Tuesday, June 23, 2009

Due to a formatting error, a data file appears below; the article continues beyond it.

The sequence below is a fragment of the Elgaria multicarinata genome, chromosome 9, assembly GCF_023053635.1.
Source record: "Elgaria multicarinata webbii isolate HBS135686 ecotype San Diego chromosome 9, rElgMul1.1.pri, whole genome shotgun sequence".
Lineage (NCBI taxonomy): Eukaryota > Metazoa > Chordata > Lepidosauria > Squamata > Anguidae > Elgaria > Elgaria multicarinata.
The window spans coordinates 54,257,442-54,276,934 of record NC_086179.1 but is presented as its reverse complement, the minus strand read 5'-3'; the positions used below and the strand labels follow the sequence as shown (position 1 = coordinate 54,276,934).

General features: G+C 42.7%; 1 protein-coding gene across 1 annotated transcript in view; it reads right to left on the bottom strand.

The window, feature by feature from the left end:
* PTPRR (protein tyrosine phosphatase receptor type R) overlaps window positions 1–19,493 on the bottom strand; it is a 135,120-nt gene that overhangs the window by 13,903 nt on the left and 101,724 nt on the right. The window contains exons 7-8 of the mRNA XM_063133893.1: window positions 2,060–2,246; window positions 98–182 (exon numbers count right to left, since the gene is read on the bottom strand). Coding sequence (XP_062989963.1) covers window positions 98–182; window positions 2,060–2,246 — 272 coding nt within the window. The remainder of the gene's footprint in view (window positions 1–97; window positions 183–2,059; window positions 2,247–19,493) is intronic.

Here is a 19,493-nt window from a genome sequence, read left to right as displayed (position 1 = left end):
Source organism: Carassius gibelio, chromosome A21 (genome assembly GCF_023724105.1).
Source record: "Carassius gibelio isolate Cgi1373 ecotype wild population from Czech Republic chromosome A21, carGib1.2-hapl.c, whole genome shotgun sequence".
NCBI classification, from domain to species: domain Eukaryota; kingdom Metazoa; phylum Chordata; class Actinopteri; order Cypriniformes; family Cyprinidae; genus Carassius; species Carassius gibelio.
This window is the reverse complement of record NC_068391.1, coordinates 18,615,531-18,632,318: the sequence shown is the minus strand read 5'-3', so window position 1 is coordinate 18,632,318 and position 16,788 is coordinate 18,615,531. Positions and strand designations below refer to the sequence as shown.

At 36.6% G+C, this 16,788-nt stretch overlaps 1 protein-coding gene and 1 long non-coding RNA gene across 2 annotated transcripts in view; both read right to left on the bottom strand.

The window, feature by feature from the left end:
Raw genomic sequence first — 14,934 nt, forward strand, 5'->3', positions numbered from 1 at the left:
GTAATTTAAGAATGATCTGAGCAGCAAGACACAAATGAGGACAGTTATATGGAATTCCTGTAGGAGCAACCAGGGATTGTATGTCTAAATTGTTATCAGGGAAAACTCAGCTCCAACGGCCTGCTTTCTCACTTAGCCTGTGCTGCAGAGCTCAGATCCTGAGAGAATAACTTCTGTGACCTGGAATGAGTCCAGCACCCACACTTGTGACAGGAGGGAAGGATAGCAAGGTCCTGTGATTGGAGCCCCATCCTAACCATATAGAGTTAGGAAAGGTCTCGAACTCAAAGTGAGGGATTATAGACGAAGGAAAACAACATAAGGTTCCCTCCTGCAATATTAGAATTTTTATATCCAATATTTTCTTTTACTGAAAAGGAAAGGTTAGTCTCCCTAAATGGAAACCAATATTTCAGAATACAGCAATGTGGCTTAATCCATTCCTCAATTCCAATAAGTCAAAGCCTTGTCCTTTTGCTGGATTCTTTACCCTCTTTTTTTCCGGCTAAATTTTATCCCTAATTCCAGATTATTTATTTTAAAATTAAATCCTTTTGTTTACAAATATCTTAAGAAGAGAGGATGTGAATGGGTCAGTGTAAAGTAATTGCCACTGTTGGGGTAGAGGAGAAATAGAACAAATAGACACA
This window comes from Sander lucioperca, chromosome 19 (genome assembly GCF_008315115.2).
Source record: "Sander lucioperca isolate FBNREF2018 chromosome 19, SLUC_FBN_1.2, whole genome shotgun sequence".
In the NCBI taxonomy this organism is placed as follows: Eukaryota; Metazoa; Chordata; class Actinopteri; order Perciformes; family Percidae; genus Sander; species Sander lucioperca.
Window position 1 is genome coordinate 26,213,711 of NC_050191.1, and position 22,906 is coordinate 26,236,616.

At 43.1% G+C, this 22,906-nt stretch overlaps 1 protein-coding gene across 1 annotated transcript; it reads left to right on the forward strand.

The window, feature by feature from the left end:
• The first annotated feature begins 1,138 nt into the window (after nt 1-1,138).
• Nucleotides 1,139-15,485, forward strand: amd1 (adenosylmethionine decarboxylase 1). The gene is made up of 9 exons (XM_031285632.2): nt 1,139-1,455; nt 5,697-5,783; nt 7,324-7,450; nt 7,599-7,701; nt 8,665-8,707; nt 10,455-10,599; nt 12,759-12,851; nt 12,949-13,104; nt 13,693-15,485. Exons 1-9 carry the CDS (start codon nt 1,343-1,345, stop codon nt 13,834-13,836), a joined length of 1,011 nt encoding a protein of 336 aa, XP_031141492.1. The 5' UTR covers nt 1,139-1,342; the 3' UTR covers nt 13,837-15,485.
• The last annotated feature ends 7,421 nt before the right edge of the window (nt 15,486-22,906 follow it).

When Major Samuel Wood descended the Red River in July 1849 (the wet year), he complained while near the Sheyenne River, that his party was "made restive by the mosquitoes ... We camped on the north bank ... during the night, the mosquitoes infested our camp in clouds ... it was impossible to talk without inhaling them" (Wood 1850, 18). Later, near the Salt (Forest) River, Wood wrote, "These pests had become so much worse ... The sufferings of our horses were painful to behold, and irremediable. We made divers smokes about them, which sometimes availed, but at other times did no good" (Wood 1850, 18). The unknown sergeant accompanying Wood noted mosquitoes almost every day, from western Minnesota into North Dakota, and north along the Red River to Pembina, but he believed them worse at Pembina (Babcock 1927). Stevens reported mosquitoes (numerous, annoying, swarms, etc.) all the way from the Bois de Sioux River to the second crossing of the Sheyenne (June 28 to July 15, 1853)(Stevens 1860). Members of the first Fisk expedition also noted mosquitoes on the Sheyenne River in early July 1862 (Bond 1862), but not by the second expedition in 1863, or by any of the military expeditions of 1863 or 1864 (Fisk 1863, 1864). Captain Crossman, the commander at Fort Ransom, noted, in 1867, that the "mosquitoes were something terrific. In all my experiences in Texas, Louisiana, and other places, I never saw anything to compare with the mosquitoes of Dakota and Minnesota. They actually made life a burden" (Crossman 1895, n.p.). Mosquitoes were, like today, more common along the river bottoms and other moist areas. Wood made an attempt to avoid them by camping on a high ridge because "we were fearful of going into the bottoms, on account of the mosquitoes" (Wood 1850, 18). Early settlers also were sometimes plagued, as Arnold described circumstances in Grand Forks County, 1880, when ranchers had to "smudge the cattle" to protect them from mosquitoes (Arnold 1921, 34).